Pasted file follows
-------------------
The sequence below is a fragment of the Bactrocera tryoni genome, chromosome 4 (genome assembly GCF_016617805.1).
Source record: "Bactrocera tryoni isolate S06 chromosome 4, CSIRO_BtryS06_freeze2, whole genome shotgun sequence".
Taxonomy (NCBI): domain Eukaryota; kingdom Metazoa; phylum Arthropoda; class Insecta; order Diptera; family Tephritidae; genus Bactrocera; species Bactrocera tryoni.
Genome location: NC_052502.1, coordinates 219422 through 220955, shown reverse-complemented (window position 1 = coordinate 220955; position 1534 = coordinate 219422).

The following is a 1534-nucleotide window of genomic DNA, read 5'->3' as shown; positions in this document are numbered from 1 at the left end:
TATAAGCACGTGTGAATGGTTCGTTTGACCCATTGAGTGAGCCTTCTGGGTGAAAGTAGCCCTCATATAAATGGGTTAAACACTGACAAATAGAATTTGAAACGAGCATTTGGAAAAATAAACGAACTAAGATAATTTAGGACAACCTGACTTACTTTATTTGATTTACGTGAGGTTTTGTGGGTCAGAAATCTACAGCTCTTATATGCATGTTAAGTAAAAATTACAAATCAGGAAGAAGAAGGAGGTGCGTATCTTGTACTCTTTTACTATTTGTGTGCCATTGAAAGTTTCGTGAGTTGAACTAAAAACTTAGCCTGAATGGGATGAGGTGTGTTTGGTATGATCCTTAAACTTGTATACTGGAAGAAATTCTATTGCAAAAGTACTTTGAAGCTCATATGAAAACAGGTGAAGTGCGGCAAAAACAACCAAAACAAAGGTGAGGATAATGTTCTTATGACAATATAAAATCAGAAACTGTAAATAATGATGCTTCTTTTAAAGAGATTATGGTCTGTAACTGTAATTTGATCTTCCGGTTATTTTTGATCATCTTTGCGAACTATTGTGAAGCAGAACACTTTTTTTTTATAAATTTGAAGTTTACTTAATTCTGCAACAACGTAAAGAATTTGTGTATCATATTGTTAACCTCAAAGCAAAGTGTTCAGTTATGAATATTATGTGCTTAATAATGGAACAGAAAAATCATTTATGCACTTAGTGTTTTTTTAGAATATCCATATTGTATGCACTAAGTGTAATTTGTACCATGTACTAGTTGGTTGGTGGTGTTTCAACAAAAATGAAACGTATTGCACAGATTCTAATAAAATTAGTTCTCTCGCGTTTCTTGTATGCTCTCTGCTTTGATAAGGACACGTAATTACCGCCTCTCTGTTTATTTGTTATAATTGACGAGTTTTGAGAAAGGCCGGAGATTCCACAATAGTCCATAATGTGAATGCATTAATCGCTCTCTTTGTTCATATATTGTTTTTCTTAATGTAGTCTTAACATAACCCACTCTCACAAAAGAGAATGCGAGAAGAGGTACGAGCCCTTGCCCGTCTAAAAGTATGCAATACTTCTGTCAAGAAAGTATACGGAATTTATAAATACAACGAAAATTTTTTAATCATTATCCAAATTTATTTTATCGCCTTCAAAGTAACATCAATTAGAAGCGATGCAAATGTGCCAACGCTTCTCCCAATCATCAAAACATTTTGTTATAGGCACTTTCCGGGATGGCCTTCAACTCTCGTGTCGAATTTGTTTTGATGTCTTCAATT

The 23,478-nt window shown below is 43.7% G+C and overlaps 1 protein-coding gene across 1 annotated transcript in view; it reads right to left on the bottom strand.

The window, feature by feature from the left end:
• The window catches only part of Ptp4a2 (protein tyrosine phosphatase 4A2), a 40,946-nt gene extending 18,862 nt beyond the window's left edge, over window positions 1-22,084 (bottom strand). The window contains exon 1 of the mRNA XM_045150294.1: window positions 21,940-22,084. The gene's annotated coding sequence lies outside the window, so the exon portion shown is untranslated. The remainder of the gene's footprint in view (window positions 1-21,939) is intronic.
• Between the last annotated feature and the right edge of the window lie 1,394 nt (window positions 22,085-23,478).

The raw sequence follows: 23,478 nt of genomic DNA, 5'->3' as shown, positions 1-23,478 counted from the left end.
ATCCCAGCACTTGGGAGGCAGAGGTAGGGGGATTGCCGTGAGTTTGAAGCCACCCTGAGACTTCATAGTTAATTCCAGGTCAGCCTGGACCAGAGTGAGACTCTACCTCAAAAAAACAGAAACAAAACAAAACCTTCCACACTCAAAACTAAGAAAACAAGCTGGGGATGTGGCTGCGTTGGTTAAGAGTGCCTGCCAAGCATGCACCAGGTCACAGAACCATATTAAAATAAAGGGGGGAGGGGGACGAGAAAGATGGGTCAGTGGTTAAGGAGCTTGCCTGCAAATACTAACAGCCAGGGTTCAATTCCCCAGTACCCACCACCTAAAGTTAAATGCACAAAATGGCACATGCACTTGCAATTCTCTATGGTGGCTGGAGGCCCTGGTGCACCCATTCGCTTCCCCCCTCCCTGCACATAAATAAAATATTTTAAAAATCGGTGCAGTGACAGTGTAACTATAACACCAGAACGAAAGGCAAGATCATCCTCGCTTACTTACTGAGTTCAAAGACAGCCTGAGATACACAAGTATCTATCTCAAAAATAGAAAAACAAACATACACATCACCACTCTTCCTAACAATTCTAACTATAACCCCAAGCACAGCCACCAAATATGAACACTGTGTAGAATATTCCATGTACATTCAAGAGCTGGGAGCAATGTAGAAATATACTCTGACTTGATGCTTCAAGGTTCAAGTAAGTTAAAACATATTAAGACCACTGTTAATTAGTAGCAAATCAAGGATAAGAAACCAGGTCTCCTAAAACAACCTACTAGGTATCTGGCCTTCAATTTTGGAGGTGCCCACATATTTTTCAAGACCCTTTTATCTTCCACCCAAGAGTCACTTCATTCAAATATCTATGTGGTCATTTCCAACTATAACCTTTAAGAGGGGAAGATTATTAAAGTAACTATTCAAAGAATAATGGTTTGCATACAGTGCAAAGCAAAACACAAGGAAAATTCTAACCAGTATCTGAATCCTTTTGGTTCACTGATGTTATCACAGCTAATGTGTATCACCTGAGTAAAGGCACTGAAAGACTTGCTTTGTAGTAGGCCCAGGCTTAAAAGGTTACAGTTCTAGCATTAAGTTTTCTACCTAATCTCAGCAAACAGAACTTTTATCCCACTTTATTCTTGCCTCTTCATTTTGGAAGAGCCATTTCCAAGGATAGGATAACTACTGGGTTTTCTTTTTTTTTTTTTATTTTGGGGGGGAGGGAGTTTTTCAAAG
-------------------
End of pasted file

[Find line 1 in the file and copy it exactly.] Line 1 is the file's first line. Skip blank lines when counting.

The sequence below is a fragment of the Bactrocera tryoni genome, chromosome 4 (genome assembly GCF_016617805.1).